Improved trade with Europe takes on new urgency

Increased volatility in market access means Canada must improve trade wherever it can — and that means the EU


The commodity boom of the late 2000s and early 2010s has been over for about five years.

It’s been replaced by a new era in Canadian agriculture that doesn’t really have an identity.

It could be called the era of ”market disruption.”

“If market access over the last few years … has taught us anything, (it’s) be prepared for closures and market disruptions. They can happen any time and anywhere,” said Michael Young, president of Canada Beef, the producer-funded organization that promotes Canadian beef and veal to domestic and international customers.

The facts support Young’s argument because Canadian farmers have coped with a ream of market access challenges in recent times:

  • China’s threat to stop buying canola because of dockage and blackleg contamination.
  • Italy’s country-of-origin labelling rules for pasta, which discriminate against Canadian durum.
  • Americans discounting the price of Canadian honey relative to American honey.
  • China banning Canadian canola because of “pest” issues.
  • China refusing to buy Canadian beef and pork because of ractopamine contamination.
  • U.S. mandatory COOL for meat, which discounted the price of Canadian beef and pork.

Some of these market disruptions, likely most of them, are political and are non-tariff barriers to trade.

If Young and others are right, Canadian farmers are now living in a global trading order where established or emerging markets could shut down overnight.

This means that $50 million in monthly canola exports to country X could drop to zero for eight to 18 months.

Since the World Trade Organization has become redundant and basically impotent, Canadian producers are fortunate that the country has free trade deals with nations that represent a large chunk of the world’s population — Japan, Vietnam, South Korea, Mexico, the United States and the European Union.

The deals will not prevent market disruptions, but when one door closes there’s a good chance that other doors will remain open.

To navigate the “era of market disruption,” agri-food exporters probably need four or five big markets for Canadian pulses, proteins, oilseeds and food ingredients.

The obvious ones are:

  • the U.S. and Mexico
  • China
  • Pacific Rim (Japan, South Korea, Vietnam, Indonesia)
  • The European Union
  • India (maybe)

Of that list, one door is almost entirely shut to Canadian agri-food — the EU.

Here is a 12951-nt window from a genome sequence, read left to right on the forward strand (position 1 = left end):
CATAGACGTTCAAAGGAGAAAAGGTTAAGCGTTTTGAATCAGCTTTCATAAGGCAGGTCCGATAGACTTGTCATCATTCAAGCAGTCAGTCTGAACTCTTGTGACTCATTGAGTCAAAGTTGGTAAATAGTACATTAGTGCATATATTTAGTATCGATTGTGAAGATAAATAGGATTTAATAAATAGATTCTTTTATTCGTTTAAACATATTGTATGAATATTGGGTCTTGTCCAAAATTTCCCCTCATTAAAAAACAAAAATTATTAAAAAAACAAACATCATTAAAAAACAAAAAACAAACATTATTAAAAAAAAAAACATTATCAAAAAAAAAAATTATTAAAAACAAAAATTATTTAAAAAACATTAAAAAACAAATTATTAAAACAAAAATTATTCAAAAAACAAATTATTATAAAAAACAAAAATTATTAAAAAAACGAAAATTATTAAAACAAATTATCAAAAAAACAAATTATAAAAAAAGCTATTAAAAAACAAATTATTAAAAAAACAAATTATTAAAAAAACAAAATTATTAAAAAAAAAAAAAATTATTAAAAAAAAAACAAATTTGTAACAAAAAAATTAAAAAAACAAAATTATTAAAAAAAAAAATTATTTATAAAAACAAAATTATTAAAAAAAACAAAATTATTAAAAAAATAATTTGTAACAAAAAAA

The bloc has 512 million people and cannot feed itself, mostly because of activists who dream of a farming utopia where oxen pull a single spade plow and farmers scatter seed by hand.

Sales to Europe are pathetic, in spite of the Comprehensive Economic Trade Agreement signed by Canada and the EU and a real opportunity to export beef, pork, oilseeds and other foods.

Annual pork exports to the EU were around $4 million and beef exports to continental Europe were around $8 million in the first 11 months of 2018.

During that time frame, Canada had a $155 million trade deficit in beef and pork with Europe.

The weak sales are mostly explained by non-tariff trade barriers. The Europeans are skilled at inventing regulations that effectively ban imports, such as claims that Canadian beef processors don’t follow EU protocols for washing carcasses.

The Canadian Agri-Food Trade Alliance is growing weary of the European roadblocks and said so in a July 16 news release.

“The consequences of these non-tariff trade barriers are real — they’re shutting out a significant portion of Canadian agri-food exports,” CAFTA said. “In fact, EU agri-food imports from Canada are down 10 percent since CETA was implemented.”

It will require many frustrating meetings and much effort to increase agri-food shipments to Europe, but the Canadian government and exporters need to pry open the European door.

That’s because the Chinese market will probably open, close, open and close again for Canadian canola, beef and processed food over the next decade.

And what if a Democratic president sided with the National Farmers Union in the United States, which openly supports COOL?

Without Europe, Canada will be stuck with two or three major options for its agri-food exports.

In the era of market disruption, that’s not enough.

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